Local principals say there are flaws with a radical new funding system which will see some Rotorua schools benefit and others suffer.

The New Zealand Herald revealed this morning more than 1300 schools nationwide will be worse off next year as a result of a radical new funding system based on the number of 'at-risk students' on a school's roll.

Schools will get $92 in extra funding for each student from a long-term welfare-dependent background.

About 816 schools will get more that they previously did.

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Critics argue the shake-up will hurt some schools and force parents to fork out more for their child's education. But the Government says it targets funding to those students who need the most help.

Rotorua Principals Association president and Ngakuru School principal Grant Henderson said he could see both positives and "fish hooks" to the funding review.

"We had it strongly indicated to us we weren't going to receive the usual increase into our operations fund which is a bit disappointing."

He said that increase was usually to help schools cover not just inflation, but the increasing cost of schooling.

Principals were "extremely disappointed" they would be fundraising and "selling more sausages" to help cover costs, he said.

Mr Henderson said he thought it was a nice idea that some schools would get more based on socio-economic data from Work and Income New Zealand.

However he questioned what would happen if students started at one school and then moved to another.

He said he could see administration staff and principals chasing around money as a result.

Mr Henderson said another challenge would be how schools reported and gave feedback as to the difference made to the children who fitted the at-risk criteria.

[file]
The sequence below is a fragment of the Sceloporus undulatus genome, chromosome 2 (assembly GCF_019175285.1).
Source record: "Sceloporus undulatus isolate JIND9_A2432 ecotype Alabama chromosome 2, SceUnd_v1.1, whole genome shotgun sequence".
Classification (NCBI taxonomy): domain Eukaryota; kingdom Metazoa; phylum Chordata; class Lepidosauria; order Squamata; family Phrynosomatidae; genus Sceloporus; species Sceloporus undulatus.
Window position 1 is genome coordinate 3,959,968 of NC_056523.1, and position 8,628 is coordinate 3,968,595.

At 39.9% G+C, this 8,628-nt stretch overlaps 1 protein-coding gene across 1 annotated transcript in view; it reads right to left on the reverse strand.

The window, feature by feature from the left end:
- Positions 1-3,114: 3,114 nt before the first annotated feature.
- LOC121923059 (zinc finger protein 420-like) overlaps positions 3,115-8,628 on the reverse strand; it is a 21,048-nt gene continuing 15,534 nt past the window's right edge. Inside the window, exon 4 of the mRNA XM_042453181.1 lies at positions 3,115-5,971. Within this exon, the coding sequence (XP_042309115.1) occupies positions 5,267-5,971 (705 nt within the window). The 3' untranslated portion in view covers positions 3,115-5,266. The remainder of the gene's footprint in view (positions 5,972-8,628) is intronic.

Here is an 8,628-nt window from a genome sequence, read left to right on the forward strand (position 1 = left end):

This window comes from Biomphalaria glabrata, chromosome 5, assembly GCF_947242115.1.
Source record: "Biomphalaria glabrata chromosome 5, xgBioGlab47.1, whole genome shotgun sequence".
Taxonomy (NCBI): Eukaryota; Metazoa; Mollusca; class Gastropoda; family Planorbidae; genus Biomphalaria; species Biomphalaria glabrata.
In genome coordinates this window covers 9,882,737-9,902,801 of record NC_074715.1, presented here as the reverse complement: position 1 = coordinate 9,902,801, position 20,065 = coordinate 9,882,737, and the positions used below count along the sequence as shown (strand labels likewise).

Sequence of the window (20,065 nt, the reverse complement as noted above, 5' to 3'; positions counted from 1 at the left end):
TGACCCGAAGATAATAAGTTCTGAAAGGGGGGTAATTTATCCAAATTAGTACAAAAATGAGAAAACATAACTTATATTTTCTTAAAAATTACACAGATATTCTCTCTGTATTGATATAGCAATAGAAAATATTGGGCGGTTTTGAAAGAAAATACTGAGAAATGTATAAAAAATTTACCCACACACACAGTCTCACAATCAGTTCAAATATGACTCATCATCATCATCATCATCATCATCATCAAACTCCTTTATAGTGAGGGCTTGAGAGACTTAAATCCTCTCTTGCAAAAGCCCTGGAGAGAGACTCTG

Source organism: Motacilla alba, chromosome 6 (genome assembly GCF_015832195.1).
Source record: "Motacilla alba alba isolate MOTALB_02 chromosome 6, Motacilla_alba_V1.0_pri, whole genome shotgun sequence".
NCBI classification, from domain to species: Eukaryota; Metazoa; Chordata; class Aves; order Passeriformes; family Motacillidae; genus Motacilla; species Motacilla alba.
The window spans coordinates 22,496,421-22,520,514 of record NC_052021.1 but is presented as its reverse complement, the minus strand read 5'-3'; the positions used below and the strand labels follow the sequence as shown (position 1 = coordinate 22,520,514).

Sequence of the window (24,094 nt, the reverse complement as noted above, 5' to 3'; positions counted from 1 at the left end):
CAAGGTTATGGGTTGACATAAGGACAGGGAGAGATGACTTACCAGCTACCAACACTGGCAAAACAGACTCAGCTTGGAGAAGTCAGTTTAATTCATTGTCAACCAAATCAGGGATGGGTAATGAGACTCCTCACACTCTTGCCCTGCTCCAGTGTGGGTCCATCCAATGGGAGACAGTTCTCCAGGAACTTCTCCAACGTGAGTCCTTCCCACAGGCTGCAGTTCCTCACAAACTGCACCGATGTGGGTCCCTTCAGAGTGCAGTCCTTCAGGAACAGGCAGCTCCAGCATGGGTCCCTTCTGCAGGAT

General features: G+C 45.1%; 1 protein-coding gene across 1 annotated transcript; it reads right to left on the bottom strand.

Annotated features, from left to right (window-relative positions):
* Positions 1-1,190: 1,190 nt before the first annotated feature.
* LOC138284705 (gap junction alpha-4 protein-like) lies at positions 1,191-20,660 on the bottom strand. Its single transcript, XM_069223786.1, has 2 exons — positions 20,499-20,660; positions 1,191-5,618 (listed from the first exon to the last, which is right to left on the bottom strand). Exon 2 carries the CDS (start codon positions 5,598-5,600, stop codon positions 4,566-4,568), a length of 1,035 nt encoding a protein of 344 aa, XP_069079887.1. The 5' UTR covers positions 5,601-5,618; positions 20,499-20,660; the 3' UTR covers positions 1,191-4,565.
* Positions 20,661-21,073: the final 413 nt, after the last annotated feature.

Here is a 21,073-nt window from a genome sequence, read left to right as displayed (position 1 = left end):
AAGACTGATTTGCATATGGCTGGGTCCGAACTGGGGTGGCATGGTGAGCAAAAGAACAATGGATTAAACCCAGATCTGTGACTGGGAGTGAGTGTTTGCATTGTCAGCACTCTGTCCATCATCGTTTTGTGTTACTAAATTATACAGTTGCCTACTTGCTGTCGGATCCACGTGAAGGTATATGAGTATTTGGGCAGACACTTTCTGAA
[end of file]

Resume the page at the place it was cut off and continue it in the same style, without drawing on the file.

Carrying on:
He said a positive was principals were really using that money to help the identified 'at risk' children.

Also, that schools would not have to fill out "forms and forms" to get money and would not have to go to other education agencies to get help for those children.

The money is designed to close the gap in achievement between the top and bottom New Zealand children, and will be a substantial bonus for some schools - while also underlining the challenges they face.

Some of the local schools set to get less money include John Paul College, Western Heights High School, Lynmore Primary School and Otonga Road School.

Others like Owhata School and Glenholme School are set to benefit.

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Westbrook School principal Colin Watkins said inflation adjusted funding was important and that New Zealand parents were having to pay more and more, "in some cases thousands a year".

According to statistics supplied by the Labour Party, Westbrook School will receive a Targeted At Risk Grant of $11,048, leaving it $578 worse off than this year.

He said feared this could be the first stage of bulk funding coming into play.

Mr Watkins said Westbrook School had more support staff to pay than any other primary school in Rotorua - a concern now it would be getting less funding.

Aorangi School principal Debra Harrod said, as a decile one school, quite a few of their pupils were targeted for the new funding.

However, not having the increase into the operations grant was really going to affect it, due to the costs of running the school, such as heating and electricity, she said.

Aorangi School will receive a Targeted At Risk Grant of $6963 - making it $2384 better off.

She said although the school would be getting $92 per at-risk student on their roll that was probably only about four paid hours of teacher aide time.

Ms Harrod said it would be hard to meet the budget next year and the school did not ask for donations from pupils' whanau.

"I think we run on the smell of an oily rag."

Otonga Road School principal Linda Woon said although her school would be getting less money than it would have received had the usual increase to cover inflation been adopted, she thought it would be okay as it would be receiving at-risk funding.

"I think we are probably going to balance out overall."

However, she said school budgets were getting "squeezed" and when running a school a lot of the costs were set ones such as water, power and heating.

Otonga Road School will be receiving Targeted At Risk Grant of $6313 - down $4829.

• Schools will get $92 per at-risk student on their roll.

• More than 1300 schools are set to get less money than they would otherwise have received under the shake-up. About 816 schools will get more, and information on a further 242 schools is suppressed for privacy reasons because fewer than five students are at-risk.

• Critics say the change will hurt more than 1300 schools and force parents to pay more for their child's education.

• Govt argues the new model will target those kids who need the most help.